• What resources exist, are planned and/or are needed: The most sensitive ISR at Arecibo along with lidars, FPIs and imagers at Arecibo have collected data from the E, F and topside region of the Earth’s atmosphere. The results will be discussed to advance our current knowledge regarding the coupling processes. • How progress should be measured: The progress will be measured by the data interpretation and analysis procedures.
2. Describe the relevance to the Strategic Plans and Decadal Survey
• 2011 CEDAR Strategic Plan
The instrument cluster at AO is being utilized to address the scientific goals as mentioned in Thurst 1 and 4 as listed below. Strategic Thrust 1. Encourage and undertake a systems perspective of geospace to understand global connectivities and causal relationships involving the SAIR and to determine their influences on the interaction region and the whole Earth system. Strategic Thrust 4. Develop observational and instrumentation strategies for geospace system studies capable of measuring system properties necessary to examine the coupling mechanisms and complexity within the Space-Atmosphere interaction region.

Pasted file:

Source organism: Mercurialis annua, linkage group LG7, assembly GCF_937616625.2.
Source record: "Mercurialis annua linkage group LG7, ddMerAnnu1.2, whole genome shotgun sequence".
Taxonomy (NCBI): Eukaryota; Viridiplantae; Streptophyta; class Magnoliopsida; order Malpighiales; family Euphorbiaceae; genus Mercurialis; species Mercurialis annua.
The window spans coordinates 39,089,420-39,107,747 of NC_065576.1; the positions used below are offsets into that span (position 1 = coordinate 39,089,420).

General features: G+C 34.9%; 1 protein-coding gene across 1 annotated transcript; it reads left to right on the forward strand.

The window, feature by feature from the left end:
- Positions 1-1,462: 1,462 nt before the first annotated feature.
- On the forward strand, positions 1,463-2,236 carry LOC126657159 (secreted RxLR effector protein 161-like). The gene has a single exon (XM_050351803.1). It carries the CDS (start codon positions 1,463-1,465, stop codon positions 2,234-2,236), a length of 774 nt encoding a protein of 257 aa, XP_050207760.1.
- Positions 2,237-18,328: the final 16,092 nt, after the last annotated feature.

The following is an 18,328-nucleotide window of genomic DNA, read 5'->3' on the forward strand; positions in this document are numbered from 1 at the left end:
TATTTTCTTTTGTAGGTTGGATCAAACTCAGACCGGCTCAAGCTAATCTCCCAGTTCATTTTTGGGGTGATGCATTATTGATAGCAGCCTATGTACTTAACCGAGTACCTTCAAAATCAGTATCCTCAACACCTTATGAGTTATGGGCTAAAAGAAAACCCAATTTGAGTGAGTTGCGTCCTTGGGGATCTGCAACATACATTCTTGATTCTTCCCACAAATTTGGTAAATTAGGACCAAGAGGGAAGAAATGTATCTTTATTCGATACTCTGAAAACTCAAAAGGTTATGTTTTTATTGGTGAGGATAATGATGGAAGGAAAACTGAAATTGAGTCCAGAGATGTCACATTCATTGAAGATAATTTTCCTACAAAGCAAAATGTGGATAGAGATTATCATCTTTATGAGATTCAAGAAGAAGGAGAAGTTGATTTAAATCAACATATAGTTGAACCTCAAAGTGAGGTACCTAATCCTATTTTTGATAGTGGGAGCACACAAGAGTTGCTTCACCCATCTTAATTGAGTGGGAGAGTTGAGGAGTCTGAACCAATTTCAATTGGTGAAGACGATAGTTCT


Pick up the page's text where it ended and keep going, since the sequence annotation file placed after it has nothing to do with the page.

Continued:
• 2012 Decadal Survey for Solar and Space Physics